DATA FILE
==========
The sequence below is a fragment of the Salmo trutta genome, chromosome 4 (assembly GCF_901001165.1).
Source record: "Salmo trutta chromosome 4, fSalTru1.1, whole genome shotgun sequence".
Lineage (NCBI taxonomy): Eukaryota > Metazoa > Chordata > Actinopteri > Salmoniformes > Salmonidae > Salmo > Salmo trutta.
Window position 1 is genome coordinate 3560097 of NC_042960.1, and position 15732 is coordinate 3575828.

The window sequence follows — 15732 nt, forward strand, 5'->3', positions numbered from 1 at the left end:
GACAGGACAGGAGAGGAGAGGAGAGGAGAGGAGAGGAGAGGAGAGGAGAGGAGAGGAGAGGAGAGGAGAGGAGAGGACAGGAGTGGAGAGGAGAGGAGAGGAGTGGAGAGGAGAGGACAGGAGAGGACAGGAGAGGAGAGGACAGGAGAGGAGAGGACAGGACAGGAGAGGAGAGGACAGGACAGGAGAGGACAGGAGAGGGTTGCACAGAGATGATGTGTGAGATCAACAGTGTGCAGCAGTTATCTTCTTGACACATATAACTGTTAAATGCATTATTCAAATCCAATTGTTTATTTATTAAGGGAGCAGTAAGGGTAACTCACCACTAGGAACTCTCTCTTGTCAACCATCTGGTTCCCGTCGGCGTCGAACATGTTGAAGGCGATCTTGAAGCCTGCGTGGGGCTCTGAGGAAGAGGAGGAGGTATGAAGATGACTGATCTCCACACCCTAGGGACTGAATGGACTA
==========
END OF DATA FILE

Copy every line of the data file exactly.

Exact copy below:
The sequence below is a fragment of the Salmo trutta genome, chromosome 4 (assembly GCF_901001165.1).
Source record: "Salmo trutta chromosome 4, fSalTru1.1, whole genome shotgun sequence".
Lineage (NCBI taxonomy): Eukaryota > Metazoa > Chordata > Actinopteri > Salmoniformes > Salmonidae > Salmo > Salmo trutta.
Window position 1 is genome coordinate 3560097 of NC_042960.1, and position 15732 is coordinate 3575828.

The window sequence follows — 15732 nt, forward strand, 5'->3', positions numbered from 1 at the left end:
GACAGGACAGGAGAGGAGAGGAGAGGAGAGGAGAGGAGAGGAGAGGAGAGGAGAGGAGAGGAGAGGAGAGGAGAGGACAGGAGTGGAGAGGAGAGGAGAGGAGTGGAGAGGAGAGGACAGGAGAGGACAGGAGAGGAGAGGACAGGAGAGGAGAGGACAGGACAGGAGAGGAGAGGACAGGACAGGAGAGGACAGGAGAGGGTTGCACAGAGATGATGTGTGAGATCAACAGTGTGCAGCAGTTATCTTCTTGACACATATAACTGTTAAATGCATTATTCAAATCCAATTGTTTATTTATTAAGGGAGCAGTAAGGGTAACTCACCACTAGGAACTCTCTCTTGTCAACCATCTGGTTCCCGTCGGCGTCGAACATGTTGAAGGCGATCTTGAAGCCTGCGTGGGGCTCTGAGGAAGAGGAGGAGGTATGAAGATGACTGATCTCCACACCCTAGGGACTGAATGGACTA